3.11 as Crisis and Opportunity (2012, 2013, 2014, 2015, 2016)
Person in charge: David H. Slater (FLA, Anthropology and Japanese Studies)
1.Watanabe Tak (FLA: SS)
2.Murai Noriko (FLA: CC)
3. Ito Tekeshi (FLA: SS)
4. Nomiya Dai (International Relations)
5. Saruya Hiroe (Sociology)
6. Robin O’Day (Anthropology)
7. Okada Hanako (FLA:CC)
Within the academic community, this wide range of issues has often been narrowly addressed, often too narrowly to encompass the complexity of causes and effects of this disaster. This research unit is designed as a site to bring together scholars and activists from across the academic disciplinary spectrum as well as those who have been active outside of academia narrowly conceived. Each of our members are active in relief efforts and have each published (or are in press) scholarship on the topic already.
Goals and Purposes:
The events that have become known as 3.11 (earthquake, tsunami and radiation) have presented us with possible fundamental shifts in the ways we approach a number of different but related issues: from emergency response to mobilization of relief efforts to community rebuilding (and new building); from media wars to the rise of social media that presents new ways to represent and communicate disaster, help and relief; from political ineptitude to deception to policy that points to issue of crisis management, to the formation of social movements that have seen the largest protests in Honshu since Ampo; from governmental and NPO efforts to find new ways to work together to stimulate a Tohoku region drained of economic and human resources. We are only now at a point in time to evaluate the efforts, effects and possibilities for Tohoku and Japan, and to begin the “post-crisis” understanding of 3.11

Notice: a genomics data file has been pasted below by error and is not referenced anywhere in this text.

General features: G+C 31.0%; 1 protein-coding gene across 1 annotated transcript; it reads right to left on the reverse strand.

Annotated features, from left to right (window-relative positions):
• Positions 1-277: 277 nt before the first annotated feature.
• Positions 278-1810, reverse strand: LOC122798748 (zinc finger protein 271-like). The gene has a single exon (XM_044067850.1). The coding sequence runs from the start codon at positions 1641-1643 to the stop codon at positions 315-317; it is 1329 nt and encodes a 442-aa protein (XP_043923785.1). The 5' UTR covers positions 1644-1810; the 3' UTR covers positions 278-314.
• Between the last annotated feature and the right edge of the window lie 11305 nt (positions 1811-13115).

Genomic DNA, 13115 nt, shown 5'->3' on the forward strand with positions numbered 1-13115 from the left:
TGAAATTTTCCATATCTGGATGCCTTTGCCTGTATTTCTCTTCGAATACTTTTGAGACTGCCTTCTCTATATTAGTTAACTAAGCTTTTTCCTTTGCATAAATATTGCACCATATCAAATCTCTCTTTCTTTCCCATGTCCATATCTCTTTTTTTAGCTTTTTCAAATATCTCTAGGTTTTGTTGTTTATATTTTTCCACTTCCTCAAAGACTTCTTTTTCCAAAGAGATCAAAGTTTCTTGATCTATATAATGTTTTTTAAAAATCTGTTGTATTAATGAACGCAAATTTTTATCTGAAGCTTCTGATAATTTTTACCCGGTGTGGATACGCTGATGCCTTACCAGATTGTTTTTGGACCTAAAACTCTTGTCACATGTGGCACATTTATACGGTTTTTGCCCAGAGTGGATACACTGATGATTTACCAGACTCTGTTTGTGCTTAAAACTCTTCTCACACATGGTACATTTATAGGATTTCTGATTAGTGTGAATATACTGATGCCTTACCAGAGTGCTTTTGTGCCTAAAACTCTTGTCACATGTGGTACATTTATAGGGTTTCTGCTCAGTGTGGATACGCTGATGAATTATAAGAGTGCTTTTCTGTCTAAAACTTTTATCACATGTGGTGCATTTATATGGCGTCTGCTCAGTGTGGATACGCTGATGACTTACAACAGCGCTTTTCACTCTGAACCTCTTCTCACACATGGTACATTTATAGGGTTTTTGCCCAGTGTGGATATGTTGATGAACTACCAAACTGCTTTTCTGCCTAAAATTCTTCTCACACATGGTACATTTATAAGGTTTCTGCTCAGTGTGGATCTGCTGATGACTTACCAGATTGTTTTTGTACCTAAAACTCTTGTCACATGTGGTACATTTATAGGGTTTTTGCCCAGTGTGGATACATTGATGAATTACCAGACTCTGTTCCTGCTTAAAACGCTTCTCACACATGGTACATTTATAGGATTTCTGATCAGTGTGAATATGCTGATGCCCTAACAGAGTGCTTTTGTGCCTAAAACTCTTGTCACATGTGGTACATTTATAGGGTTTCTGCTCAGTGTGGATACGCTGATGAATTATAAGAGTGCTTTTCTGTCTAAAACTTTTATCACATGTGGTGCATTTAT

Panel Discussion: Journeys Along the Atomic Highway: History, Politics, Performance and Memoir (April 20, 2015)
Report from Nepal: A Field Report and Response Plan from Disaster in Nepal by Habitat for Humanity Japan (May 15, 2015)
Film Screening and Discussion: "Nuclear Nation 2" with the director Atsushi Funahashi (June 26, 2015)